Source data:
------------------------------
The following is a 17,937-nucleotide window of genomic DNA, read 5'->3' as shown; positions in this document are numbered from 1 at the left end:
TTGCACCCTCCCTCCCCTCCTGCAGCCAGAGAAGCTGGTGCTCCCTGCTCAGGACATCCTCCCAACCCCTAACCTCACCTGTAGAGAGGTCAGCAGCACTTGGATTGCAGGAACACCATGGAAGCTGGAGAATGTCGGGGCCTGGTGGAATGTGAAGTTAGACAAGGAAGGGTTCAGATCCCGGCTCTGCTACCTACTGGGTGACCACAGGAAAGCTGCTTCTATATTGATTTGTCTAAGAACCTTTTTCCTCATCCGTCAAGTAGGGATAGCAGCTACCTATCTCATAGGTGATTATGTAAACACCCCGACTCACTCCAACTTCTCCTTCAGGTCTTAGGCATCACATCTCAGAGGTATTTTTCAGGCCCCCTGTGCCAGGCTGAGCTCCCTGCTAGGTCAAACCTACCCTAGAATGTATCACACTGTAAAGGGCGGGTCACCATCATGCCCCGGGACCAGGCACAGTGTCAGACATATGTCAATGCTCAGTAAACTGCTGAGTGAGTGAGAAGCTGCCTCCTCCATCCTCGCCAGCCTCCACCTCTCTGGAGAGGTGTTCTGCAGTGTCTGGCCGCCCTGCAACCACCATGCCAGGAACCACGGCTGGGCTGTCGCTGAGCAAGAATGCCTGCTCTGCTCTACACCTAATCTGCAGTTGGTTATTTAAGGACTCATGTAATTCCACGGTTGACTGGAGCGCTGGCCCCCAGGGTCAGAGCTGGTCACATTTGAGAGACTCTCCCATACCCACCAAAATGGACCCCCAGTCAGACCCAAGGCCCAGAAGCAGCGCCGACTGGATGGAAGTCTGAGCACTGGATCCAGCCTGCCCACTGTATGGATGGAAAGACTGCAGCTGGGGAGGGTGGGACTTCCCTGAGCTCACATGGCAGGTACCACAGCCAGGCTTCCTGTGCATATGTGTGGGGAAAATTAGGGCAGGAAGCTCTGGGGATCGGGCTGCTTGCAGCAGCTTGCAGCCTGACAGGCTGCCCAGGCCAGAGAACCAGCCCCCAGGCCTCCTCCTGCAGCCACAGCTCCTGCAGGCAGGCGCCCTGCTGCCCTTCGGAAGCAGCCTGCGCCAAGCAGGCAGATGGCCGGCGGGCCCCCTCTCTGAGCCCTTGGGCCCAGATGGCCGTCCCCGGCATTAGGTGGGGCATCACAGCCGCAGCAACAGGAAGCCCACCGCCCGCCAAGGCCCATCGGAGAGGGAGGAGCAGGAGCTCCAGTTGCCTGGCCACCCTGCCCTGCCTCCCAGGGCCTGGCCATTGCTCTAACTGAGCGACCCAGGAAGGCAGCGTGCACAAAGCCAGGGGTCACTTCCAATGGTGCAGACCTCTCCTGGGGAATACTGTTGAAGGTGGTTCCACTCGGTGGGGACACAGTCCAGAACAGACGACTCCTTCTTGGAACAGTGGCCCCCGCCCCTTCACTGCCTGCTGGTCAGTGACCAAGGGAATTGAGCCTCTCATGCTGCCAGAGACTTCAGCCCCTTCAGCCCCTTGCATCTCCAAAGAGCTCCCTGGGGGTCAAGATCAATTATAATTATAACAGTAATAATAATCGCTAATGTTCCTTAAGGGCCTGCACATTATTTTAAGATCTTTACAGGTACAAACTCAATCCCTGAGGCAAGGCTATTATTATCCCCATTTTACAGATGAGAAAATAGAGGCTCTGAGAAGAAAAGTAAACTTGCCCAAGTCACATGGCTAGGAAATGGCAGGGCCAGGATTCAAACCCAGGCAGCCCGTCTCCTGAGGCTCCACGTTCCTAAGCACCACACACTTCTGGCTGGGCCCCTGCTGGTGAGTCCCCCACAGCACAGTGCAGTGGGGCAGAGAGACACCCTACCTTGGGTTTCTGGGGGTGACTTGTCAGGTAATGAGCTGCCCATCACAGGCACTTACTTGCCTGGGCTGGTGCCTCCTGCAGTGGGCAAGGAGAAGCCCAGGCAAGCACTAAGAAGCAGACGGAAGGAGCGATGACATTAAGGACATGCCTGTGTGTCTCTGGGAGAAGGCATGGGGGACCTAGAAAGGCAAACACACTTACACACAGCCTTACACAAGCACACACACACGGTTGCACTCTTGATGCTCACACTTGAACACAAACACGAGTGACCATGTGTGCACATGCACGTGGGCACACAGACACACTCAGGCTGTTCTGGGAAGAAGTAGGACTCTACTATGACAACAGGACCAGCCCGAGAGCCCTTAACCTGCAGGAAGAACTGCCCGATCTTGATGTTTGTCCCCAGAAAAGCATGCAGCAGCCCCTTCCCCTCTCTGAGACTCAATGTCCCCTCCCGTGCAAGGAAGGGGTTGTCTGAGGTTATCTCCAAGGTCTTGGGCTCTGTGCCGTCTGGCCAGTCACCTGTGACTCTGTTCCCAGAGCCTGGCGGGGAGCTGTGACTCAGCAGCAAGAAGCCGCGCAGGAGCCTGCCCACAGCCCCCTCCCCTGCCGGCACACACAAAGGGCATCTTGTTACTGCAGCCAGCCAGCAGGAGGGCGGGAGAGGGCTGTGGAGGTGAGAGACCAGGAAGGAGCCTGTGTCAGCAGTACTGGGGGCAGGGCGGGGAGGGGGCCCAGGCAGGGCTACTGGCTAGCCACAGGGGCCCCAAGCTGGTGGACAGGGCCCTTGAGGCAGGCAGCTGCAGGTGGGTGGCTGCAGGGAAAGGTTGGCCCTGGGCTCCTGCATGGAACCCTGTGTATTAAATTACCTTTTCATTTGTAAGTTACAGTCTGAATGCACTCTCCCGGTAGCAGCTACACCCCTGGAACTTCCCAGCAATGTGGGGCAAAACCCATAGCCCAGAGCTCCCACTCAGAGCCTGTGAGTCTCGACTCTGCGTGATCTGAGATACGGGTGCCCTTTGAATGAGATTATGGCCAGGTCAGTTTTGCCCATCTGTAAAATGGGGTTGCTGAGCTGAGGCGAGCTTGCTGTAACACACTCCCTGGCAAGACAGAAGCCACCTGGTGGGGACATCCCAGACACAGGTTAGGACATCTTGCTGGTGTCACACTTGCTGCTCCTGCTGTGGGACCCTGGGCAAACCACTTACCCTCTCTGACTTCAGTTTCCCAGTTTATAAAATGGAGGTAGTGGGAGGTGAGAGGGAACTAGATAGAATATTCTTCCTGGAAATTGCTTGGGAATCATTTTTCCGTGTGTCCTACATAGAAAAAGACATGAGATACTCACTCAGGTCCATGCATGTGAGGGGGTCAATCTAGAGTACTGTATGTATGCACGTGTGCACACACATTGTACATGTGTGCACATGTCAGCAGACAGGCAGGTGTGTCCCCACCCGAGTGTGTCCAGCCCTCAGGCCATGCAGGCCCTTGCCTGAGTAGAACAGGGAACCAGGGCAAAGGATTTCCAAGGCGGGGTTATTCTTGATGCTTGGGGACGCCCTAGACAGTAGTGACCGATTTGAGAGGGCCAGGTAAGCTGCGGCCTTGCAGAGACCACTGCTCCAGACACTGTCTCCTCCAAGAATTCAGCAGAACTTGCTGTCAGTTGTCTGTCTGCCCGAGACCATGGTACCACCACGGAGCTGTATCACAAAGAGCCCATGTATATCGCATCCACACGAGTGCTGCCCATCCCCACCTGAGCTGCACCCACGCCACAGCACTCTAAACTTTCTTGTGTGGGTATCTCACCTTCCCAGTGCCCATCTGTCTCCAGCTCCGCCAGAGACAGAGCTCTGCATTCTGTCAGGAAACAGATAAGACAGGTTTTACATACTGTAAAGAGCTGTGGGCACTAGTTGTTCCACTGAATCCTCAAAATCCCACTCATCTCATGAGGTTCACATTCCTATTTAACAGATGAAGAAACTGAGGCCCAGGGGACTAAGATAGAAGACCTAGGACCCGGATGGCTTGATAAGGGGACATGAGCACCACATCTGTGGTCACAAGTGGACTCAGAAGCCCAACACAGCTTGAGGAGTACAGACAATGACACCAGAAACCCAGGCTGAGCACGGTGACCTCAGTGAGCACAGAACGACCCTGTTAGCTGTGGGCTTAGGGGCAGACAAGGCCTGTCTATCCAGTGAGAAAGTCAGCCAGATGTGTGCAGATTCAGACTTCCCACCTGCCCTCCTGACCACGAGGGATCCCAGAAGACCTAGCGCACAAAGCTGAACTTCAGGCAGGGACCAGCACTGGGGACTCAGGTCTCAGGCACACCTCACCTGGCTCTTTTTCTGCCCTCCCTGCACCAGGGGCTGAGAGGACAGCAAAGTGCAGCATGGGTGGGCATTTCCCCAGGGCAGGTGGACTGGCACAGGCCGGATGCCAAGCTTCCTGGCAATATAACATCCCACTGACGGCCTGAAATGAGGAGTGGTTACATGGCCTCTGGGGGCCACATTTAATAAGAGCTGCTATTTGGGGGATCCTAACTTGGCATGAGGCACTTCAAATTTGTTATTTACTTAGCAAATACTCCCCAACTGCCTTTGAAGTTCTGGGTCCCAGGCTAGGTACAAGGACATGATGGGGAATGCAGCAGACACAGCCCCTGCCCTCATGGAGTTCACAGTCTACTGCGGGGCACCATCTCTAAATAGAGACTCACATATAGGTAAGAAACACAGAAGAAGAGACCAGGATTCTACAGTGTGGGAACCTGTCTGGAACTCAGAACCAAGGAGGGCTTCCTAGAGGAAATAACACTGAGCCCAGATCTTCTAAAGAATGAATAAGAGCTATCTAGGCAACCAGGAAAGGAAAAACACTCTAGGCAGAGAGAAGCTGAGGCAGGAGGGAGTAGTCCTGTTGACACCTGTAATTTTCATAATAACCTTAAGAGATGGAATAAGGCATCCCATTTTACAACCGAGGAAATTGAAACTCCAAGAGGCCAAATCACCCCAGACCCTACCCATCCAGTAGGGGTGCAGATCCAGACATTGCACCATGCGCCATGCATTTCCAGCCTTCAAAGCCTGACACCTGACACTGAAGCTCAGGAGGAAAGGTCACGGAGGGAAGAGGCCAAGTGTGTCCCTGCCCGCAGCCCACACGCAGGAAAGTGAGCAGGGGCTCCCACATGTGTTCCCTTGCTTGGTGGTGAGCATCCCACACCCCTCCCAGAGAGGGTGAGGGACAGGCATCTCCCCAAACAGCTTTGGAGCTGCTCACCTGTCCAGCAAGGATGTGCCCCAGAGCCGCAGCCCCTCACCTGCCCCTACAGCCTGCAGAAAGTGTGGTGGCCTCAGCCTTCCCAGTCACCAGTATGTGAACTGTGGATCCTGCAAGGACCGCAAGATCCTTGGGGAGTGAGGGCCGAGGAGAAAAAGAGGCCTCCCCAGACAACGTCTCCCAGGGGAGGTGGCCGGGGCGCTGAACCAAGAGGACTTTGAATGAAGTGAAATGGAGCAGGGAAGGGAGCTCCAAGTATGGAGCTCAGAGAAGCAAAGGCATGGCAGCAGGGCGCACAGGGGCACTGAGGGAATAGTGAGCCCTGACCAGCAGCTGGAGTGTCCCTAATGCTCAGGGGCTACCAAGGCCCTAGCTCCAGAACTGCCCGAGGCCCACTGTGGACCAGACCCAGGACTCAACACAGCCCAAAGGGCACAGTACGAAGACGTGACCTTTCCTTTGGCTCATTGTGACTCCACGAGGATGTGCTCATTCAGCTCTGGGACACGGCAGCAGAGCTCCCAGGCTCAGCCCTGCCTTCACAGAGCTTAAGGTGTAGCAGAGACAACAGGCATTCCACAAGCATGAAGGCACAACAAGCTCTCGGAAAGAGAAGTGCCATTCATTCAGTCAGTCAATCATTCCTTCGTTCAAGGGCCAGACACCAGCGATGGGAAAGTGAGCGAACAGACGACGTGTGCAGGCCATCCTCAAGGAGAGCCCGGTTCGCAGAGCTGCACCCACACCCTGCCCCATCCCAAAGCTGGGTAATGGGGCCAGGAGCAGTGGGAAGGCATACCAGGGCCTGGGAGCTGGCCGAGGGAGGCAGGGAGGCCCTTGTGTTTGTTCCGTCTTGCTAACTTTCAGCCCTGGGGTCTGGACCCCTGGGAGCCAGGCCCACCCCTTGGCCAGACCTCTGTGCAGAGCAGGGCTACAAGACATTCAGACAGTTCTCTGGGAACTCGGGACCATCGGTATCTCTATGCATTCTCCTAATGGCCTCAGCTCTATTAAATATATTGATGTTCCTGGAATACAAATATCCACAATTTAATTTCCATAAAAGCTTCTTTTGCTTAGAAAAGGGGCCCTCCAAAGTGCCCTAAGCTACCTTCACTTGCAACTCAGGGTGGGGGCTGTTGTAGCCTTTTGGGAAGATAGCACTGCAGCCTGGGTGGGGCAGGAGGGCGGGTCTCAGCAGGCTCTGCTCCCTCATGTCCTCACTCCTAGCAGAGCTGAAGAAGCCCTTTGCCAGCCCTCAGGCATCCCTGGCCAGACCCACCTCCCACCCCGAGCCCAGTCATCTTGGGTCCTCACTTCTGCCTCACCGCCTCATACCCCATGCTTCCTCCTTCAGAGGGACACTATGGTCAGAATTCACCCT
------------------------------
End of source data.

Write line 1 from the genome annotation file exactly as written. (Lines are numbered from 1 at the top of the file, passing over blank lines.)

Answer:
The following is a 17,937-nucleotide window of genomic DNA, read 5'->3' as shown; positions in this document are numbered from 1 at the left end: